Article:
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Planet Fitness goes public, hits mark in first day of trading

Planet Fitness goes public, hits mark in first day of trading
Planet Fitness dancers perform on treadmills outside the New York Stock Exchange after the company's IPO on Thursday. (Richard Drew / Associated Press)

"Judgment-free" budget gym chain Planet Fitness is the latest fitness company to go public.

Shares of the Newington, N.H.-based company closed at $16 on its first day of trading Thursday, matching  the issue price.

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Planet Fitness' gyms are known for cheap membership fees -- as low as $10 a month -- and its purple-and-yellow workout equipment. The company has touted its locations as a "judgment free zone," where intimidating "lunkhead" behavior like grunting and dropping weights is discouraged.

Planet Fitness had 976 locations across the U.S., Puerto Rico and Canada as of March, including 25 gyms in Southern California. Last year the company had $1.2 billion in revenue, according to a filing with the Securities and Exchange Commission.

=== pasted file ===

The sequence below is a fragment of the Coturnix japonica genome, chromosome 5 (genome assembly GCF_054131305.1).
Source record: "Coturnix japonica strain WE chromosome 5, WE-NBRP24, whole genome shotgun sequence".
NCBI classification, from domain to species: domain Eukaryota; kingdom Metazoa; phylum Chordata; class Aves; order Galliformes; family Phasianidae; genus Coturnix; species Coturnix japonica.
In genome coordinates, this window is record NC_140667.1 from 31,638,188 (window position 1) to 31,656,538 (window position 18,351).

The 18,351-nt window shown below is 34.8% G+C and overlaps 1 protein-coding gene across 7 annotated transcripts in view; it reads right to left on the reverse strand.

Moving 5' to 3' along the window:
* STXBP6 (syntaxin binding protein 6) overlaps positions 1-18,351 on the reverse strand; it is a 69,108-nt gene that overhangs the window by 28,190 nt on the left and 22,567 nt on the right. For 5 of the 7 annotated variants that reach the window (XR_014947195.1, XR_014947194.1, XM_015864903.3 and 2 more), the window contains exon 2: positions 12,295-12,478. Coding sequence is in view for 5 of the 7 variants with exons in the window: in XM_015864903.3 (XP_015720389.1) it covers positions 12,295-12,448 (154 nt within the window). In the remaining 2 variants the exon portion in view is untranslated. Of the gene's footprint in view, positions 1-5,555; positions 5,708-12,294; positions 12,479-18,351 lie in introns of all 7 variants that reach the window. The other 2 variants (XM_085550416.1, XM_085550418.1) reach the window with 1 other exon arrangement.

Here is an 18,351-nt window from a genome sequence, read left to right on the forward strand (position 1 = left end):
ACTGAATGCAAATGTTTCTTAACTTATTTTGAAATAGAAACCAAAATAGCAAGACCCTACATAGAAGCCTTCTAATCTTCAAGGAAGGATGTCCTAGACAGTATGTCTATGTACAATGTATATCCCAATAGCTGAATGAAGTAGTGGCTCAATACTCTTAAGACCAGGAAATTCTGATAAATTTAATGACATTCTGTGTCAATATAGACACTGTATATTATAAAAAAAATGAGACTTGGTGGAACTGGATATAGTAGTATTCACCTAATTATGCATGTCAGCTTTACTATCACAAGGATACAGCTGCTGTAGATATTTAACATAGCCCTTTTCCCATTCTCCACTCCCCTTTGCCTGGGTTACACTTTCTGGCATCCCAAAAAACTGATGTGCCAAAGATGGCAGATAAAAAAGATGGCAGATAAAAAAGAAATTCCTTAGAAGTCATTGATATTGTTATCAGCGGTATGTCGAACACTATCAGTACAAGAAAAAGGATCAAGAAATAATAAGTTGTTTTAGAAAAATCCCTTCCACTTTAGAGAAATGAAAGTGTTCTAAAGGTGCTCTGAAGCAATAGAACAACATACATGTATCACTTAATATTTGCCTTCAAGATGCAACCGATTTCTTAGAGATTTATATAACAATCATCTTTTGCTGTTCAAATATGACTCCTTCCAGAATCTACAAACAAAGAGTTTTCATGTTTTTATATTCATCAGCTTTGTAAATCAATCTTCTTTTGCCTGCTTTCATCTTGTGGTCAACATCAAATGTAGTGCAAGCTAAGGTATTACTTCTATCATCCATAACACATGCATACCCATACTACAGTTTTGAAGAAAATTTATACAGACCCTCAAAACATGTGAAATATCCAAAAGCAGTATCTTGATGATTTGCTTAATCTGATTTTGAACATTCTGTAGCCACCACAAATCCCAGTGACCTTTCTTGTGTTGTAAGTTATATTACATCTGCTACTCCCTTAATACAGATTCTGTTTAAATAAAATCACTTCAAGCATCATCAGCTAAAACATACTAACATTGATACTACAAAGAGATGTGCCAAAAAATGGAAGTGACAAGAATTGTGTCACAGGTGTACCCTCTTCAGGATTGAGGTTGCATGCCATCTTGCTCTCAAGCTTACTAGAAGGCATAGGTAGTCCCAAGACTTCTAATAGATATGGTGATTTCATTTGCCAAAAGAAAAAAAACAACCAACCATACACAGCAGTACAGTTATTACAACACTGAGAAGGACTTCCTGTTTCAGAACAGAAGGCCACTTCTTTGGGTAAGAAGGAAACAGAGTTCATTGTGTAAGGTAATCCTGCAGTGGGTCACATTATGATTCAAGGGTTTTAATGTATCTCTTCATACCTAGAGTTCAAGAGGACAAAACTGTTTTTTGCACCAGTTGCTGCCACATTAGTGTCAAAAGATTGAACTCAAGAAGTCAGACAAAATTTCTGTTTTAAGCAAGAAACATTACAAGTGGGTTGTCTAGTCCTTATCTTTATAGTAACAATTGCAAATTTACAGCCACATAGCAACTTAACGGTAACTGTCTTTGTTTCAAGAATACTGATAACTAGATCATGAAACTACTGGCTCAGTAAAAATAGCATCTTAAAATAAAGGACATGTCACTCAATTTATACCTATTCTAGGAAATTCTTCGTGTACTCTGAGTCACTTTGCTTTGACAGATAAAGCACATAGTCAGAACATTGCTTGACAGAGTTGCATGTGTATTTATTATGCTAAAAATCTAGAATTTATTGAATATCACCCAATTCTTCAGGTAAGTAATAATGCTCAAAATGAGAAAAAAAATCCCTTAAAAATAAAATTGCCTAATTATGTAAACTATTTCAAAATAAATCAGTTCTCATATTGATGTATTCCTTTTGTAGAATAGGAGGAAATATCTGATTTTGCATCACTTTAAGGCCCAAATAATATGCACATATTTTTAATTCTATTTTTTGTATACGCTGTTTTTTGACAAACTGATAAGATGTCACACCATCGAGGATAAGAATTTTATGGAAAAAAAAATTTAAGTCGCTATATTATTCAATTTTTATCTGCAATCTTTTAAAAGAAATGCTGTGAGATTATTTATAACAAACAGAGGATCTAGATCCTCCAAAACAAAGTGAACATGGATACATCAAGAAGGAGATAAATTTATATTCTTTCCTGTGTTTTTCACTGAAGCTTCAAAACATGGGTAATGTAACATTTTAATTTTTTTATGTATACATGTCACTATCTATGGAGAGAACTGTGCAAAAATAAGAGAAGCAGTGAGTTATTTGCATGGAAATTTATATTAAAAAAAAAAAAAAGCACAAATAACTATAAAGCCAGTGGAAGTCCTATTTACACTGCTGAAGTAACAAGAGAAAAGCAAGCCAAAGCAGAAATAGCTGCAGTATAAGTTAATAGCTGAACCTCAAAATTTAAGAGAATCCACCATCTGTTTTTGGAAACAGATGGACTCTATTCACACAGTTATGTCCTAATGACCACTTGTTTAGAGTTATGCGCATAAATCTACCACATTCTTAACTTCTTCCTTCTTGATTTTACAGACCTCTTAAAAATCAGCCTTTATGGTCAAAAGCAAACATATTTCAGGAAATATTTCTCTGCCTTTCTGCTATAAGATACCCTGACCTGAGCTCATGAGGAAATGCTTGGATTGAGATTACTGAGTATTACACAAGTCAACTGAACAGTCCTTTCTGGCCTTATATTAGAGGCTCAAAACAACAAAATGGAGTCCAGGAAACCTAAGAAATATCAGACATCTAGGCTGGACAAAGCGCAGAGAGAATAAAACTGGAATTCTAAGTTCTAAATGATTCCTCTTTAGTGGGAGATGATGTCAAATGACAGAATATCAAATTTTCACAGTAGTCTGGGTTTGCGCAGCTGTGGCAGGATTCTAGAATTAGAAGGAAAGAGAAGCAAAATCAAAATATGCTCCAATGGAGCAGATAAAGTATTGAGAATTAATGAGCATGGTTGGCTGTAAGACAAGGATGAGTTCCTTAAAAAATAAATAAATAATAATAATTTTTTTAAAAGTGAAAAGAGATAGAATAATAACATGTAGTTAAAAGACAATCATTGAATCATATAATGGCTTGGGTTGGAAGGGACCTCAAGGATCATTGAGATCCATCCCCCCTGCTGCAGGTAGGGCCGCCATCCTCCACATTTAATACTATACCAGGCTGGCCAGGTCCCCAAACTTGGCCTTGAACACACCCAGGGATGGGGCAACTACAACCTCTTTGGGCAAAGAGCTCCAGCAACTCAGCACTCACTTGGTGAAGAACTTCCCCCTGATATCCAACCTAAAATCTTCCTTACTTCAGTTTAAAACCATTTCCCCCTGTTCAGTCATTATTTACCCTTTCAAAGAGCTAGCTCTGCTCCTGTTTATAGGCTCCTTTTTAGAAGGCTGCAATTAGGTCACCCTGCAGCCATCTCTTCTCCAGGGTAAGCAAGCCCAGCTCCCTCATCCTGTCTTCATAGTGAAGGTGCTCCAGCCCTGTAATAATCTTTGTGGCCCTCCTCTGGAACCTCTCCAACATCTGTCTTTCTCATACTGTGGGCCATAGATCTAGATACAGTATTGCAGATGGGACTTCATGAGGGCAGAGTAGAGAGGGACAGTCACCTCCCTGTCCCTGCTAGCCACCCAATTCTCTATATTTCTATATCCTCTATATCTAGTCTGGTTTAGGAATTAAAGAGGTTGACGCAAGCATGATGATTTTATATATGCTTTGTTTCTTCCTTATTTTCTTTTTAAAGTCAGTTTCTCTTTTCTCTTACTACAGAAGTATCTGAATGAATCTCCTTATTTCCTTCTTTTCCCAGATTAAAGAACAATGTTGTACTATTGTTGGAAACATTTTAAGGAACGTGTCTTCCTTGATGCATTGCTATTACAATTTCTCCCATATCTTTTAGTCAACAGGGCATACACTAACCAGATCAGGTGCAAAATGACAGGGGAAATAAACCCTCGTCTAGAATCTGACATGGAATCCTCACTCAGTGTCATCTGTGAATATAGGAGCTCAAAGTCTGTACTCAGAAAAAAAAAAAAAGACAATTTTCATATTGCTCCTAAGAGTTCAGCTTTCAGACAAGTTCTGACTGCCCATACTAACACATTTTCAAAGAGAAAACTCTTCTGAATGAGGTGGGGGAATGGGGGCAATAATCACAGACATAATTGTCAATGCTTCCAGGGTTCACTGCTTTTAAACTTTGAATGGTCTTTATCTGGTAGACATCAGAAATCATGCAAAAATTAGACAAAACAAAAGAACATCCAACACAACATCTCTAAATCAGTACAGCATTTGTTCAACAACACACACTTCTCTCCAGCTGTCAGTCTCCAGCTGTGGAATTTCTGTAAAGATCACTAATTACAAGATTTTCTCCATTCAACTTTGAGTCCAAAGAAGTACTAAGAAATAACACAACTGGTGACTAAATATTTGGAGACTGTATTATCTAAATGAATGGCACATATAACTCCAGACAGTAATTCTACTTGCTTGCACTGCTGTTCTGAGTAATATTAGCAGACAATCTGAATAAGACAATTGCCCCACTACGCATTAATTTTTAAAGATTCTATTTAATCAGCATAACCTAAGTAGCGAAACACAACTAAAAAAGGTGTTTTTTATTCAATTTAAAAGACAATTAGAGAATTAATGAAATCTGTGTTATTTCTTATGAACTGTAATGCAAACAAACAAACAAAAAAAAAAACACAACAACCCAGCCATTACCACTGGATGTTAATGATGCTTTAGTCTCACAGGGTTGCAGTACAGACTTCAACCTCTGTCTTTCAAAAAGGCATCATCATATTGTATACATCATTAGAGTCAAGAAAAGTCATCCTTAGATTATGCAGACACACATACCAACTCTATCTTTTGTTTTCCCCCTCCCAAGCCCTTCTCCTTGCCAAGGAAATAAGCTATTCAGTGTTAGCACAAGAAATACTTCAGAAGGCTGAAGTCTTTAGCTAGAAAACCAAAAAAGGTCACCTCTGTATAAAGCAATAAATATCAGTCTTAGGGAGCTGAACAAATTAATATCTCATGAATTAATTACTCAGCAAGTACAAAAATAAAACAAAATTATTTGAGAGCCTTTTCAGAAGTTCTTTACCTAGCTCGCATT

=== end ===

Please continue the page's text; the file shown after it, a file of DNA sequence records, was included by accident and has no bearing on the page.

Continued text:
With more than 7.1 million members, the company said it believed it was the largest operator of fitness centers in the U.S.

Health club memberships have risen since 2009, except for a dip in 2012.

In 2014, the total number of U.S. health club memberships hit 54 million, up from 52.9 million a year earlier, according to a 2015 report from the International Health, Racquet & Sportsclub Assn.

The increased interest has encouraged fitness companies like SoulCycle to go public to raise funds for expansion. The indoor cycling chain started trading last week.

So far, companies like exercise-tracking device maker Fitbit and golf, country and sports club firm ClubCorp are doing well in the stock market, said Pamela Kufahl, director of content and engagement at Club Industry, a fitness industry publication.

Planet Fitness sold 13.5 million shares of Class A common stock to raise $216 million.

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